Medicinal-marijuana growers troubled at lack of organic oversight

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McClatchy-Tribune News Service | Boulder Weekly

WATSONVILLE, Calif. — Want to buy organic carrots? No
problem. Organic strawberries? Widely available. Organic honey? Try
your local grocery store. But organic medicinal marijuana? Doesn’t exist
— at least not in any official sense.

Organic crops and products are certified by private
agencies through the U.S. Department of Agriculture — a program
developed after decades of advocacy by organic farmers and their allies.
Pot — medicinal or otherwise — need not apply.

“What the USDA doesn’t recognize as a legal crop, we
can’t certify because we’re certifying to their standards,” said Jane
Wade, development specialist at Santa Cruz, Calif.-based California
Certified Organic Farmers, the largest organic certification agency in
the country. “That leaves medical marijuana out in the cold.”

It also puzzles consumers interested in making sure
they’re not ingesting pesticides or other toxins along with their chosen
pain reliever.

Wade, who gets calls about organic marijuana certification “a few times a month,” said people are frustrated by her response.

“They ask, ‘Why can’t you fix this?’ ” she said.

Wade said California Certified Organic Farmers worked
for nearly three decades to get the USDA program in place. She
suggested the medical marijuana community can take action as well.

“The path is already trodden,” Wade said. “As long as
they don’t call it organic, there’s no reason they can’t adopt the
rules already in place.”

That’s just what Crescent City, Calif., lawyer and
USDA organic inspector Chris Van Hook thought when he was approached
about the question in 2003.

Van Hook has launched a certification service called
“Clean Green.” Modeled on the USDA program, Clean Green certifies
cannabis crops are produced to similar standards. As a lawyer
specializing in medical marijuana law, Van Hook also provides review of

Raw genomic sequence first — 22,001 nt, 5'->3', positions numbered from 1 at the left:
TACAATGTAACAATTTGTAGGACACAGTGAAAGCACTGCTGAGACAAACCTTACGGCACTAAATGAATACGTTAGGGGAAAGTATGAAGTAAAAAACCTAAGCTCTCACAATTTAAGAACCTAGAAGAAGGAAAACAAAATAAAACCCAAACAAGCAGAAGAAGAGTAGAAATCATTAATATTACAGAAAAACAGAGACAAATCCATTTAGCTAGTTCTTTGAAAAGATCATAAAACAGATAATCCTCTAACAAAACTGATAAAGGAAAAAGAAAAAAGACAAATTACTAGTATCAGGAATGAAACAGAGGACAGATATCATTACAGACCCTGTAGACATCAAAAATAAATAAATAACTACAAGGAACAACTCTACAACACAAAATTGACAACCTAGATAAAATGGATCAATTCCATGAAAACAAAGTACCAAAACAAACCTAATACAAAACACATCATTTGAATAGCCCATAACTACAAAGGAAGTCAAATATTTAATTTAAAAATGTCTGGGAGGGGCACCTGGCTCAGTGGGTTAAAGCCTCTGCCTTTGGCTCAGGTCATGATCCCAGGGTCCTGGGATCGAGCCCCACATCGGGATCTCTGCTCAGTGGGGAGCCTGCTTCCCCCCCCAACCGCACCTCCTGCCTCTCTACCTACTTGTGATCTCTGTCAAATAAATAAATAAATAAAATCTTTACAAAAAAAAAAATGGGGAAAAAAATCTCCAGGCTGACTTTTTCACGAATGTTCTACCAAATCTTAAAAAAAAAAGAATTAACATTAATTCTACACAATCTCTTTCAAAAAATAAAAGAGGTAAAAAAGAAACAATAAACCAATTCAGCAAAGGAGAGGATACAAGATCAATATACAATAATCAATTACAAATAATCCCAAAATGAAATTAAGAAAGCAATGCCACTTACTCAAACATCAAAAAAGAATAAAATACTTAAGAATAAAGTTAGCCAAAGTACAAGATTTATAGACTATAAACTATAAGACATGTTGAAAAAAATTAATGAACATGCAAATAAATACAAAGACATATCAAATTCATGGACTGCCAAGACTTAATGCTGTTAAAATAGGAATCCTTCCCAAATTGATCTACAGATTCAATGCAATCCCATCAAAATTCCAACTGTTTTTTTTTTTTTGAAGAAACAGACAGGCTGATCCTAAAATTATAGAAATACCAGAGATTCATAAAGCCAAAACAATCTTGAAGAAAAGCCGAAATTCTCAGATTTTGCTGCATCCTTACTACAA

legal compliance, and the shield of attorney-client privilege to ensure
an open discussion of issues.

Van Hook said it’s crucial for the survival of
medical marijuana to develop standards since no official agency is
taking on the task.

Though California law permits the cultivation and use
of marijuana for medicinal purposes, the California Department of Food
and Agriculture, like the USDA, doesn’t regulate it.

“We regard this as a law enforcement issue,” said California agriculture department spokesman Steve Lyle.

Van Hook said because the industry is unregulated, anything can get into the “stream of commerce.”

He pointed to examples from his own inspections of
crops growers said were organic. There was the woman who wanted to know
if it was OK to use human manure for fertilizer, and the guy who set off
a bug bomb in a small indoor grow room a few days before harvest. On
one farm, dust from piles of chicken and goat manure was blowing onto
sticky buds.

“We’re just one spinach fiasco from the hand of Thor coming down,” Van Hook said.

Colin Disheroon, the founder of Santa Cruz Mountain
Naturals, also is concerned with the lack of standards. The recently
opened dispensary in Aptos, Calif., is the only one in Santa Cruz County
with Clean Green certification.

Disheroon said he is unable to stock only Clean Green
certified cannabis due to insufficient supplies, but everything sold at
the dispensary is tested at SC Laboratories in Capitola, Calif.

SC Laboratories, which opened in April, also is on
the cutting edge of industry self-regulation. It’s one of a handful of
labs in the state that tests medical marijuana for mold, mildew,
pesticides and potency.

Disheroon favors putting regulations into place to
build patients’ confidence and provide standards that he hopes will lead
to national reform.

“This is an industry where we’re really at the front
edge of regulation right now,” Disheroon said. “If this industry is
going to emerge into the light of day across the nation, it has to have
the right things in place for that to happen.”

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(c) 2011, Santa Cruz Sentinel (Santa Cruz, Calif.).

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